Staying motivated as a coach when you’re “the only one” who cares about tech-rich learning

There have always been people that I’ve worked with who have been interested in tech-rich learning. Find your allies, and empower them to become great advocates for the type of learning you’re passionate about. Recognize and celebrate their success, empower them to share. This helps you, as the coach, realize that the work you’re doing does matter.

Allies can also be from different areas of the school, like librarians.

Look for the interesting and innovative – and it doesn’t always have to be with tech. Recognize great learning when it’s happening.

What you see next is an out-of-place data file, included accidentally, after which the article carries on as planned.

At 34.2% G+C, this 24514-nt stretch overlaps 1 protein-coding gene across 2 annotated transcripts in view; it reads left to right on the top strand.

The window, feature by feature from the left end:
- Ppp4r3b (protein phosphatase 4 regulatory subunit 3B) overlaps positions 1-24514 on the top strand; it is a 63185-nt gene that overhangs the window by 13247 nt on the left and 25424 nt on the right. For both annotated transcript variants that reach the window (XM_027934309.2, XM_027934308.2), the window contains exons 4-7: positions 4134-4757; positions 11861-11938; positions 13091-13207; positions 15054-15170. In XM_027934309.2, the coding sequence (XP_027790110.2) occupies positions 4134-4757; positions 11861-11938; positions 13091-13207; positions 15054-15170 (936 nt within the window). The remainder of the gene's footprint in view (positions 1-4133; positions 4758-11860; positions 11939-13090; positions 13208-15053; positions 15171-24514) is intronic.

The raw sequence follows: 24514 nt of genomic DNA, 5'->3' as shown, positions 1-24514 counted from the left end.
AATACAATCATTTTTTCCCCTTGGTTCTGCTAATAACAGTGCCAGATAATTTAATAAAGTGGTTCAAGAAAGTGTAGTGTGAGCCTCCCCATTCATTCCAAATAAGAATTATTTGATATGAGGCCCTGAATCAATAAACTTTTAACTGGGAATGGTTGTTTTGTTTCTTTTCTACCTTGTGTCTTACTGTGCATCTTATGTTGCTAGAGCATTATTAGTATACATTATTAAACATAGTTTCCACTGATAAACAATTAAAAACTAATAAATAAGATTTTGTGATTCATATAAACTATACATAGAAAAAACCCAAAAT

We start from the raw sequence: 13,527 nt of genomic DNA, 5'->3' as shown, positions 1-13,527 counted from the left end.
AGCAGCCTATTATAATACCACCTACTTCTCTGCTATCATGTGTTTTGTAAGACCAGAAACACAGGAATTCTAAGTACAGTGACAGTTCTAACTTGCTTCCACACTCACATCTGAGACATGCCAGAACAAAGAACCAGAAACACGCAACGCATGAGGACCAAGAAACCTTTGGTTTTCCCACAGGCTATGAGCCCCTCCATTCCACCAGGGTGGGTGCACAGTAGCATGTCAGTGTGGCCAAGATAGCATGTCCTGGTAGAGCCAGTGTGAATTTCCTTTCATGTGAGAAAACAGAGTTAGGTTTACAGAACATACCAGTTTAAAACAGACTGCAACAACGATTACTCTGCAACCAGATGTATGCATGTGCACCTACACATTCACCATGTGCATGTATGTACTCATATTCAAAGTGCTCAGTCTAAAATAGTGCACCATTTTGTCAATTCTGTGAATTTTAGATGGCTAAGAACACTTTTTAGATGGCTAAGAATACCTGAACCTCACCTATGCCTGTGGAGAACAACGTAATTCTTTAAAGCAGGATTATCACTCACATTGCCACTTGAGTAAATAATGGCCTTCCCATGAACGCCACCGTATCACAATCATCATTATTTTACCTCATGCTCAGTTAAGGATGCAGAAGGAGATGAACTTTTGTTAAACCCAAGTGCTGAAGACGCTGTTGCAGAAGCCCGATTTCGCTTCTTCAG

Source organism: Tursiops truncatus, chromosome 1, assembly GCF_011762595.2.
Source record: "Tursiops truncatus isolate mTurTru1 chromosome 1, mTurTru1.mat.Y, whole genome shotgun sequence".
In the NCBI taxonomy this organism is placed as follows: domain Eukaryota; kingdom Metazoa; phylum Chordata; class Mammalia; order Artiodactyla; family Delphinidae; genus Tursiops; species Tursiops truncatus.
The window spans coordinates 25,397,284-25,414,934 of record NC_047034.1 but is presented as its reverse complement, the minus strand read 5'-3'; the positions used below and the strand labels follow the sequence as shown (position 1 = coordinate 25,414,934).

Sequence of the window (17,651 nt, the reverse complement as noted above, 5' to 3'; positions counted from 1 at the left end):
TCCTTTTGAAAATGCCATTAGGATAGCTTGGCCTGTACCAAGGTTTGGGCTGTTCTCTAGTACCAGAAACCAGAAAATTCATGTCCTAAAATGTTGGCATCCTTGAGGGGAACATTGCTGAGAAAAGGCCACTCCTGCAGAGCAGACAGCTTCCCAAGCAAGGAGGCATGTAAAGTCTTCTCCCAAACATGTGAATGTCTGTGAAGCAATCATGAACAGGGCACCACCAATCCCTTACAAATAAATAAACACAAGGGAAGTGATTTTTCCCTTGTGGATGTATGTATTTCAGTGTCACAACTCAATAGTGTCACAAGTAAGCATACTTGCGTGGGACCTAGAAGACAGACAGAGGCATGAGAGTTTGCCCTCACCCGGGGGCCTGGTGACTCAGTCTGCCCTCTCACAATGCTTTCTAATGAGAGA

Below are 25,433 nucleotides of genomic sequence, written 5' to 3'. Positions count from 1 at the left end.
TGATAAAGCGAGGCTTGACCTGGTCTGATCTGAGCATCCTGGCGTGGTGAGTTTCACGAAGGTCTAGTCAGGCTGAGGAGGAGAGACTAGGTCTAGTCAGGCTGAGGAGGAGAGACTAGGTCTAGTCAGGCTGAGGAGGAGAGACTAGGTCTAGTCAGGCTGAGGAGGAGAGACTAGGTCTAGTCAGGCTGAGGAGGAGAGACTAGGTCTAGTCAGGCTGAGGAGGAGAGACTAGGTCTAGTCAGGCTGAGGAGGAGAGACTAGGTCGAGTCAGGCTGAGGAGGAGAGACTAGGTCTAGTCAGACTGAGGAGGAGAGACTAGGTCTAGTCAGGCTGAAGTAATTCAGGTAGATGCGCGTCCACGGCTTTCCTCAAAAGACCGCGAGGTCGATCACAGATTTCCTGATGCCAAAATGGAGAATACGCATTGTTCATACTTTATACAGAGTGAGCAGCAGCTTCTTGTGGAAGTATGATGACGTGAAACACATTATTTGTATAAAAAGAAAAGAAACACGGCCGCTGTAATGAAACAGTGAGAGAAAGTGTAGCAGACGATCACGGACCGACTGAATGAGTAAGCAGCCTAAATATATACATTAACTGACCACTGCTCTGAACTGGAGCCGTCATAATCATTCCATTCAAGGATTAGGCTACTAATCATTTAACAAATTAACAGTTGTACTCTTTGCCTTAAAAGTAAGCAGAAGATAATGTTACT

Having a personal learning network on Twitter – as well as local regional educator groups. Networking is just another opportunity for learning. To make contact with somebody who you feel like you could learn from, and perhaps share something with.

Pastoral care is an opportunity to diversify, things like Project Zero and Cultures of Thinking.

The challenge of being “understood” as a coach – teachers don’t know what you do / think you just have free time

Still a challenge. Need to make sure everybody is really clear about why this role is really important. What is the value of technology coaches? What is the value a tech coach can bring to the table in terms of student learning and teacher professional development?

Critical to make sure to align with divisional leadership. Connect with annual priorities and how the tech coach can support that. Teachers are very busy so what the coach does must fit with a plate they’re already asked to carry.